Older adults may need less sleep than younger people to feel rested the next day, suggests a new study. Researchers at the Clinical Research Centre of the University of Surrey recently found that older adults between ages 66 and 83 sleep 20 minutes less than middle-aged adults age 40 to 55 and 43 minutes less than 20-somethings. The amount of time people spent in deep sleep also decreased proportionally for both older age groups, according to the study published in the February issue of the journal SLEEP.
However, even though the older adults slept less, they didn’t report feeling more tired during the daytime than younger people. “Our findings reaffirm the theory that it is not normal for older people to be sleepy during the daytime,” says Derk-Jan Dijk, a professor of sleep and physiology at the University of Surrey in the U.K. and coauthor of the study. “Whether you are young or old, if you are sleepy during the day you either don’t get enough sleep or you may suffer from a sleep disorder.”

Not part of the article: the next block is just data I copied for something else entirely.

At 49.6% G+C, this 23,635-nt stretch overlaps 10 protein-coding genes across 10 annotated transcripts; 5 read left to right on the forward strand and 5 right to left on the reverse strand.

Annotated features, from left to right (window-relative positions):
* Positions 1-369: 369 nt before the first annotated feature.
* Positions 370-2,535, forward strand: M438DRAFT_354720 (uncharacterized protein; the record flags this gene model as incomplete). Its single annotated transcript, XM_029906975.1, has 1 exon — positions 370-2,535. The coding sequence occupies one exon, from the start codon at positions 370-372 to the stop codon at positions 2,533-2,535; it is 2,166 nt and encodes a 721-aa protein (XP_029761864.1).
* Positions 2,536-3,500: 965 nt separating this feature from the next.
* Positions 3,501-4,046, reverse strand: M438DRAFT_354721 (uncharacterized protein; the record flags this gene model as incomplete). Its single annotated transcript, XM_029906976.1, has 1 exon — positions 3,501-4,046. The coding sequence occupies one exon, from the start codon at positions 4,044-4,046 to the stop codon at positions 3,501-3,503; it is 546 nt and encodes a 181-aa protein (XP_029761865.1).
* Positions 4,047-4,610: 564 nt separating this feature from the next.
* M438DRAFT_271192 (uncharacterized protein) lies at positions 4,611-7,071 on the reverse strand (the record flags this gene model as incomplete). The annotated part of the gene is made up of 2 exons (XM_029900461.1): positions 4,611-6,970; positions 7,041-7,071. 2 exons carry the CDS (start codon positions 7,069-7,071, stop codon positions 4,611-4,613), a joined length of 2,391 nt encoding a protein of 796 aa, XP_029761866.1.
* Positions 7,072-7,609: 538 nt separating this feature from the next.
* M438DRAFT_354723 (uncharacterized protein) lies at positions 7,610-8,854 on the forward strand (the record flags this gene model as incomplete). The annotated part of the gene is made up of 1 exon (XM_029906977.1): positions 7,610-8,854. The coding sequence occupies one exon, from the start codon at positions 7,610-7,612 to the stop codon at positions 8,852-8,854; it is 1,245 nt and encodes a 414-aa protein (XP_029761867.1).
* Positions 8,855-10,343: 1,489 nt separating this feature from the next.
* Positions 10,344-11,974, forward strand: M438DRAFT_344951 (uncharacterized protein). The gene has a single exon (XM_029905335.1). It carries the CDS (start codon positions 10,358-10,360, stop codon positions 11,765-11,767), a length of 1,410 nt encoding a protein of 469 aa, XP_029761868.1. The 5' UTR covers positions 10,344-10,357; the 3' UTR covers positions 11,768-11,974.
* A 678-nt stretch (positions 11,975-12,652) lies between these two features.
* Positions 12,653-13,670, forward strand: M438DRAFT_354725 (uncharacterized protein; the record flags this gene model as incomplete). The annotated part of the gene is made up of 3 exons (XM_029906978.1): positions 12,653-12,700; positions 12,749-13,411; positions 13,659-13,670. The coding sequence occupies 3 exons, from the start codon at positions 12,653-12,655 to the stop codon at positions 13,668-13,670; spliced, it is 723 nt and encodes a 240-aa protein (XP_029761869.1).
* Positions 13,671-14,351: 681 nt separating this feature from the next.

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Among the 110 study participants, younger people also fell asleep faster. When asked to lie in a comfortable position on a bed and try to fall asleep, young adults fell asleep in an average of 8.7 minutes, compared with 11.7 minutes for middle-aged adults and 14.2 minutes for seniors. According to the study’s authors, the findings suggest that healthy aging is associated with reductions in the sleep duration and depth required to feel alert during the daytime.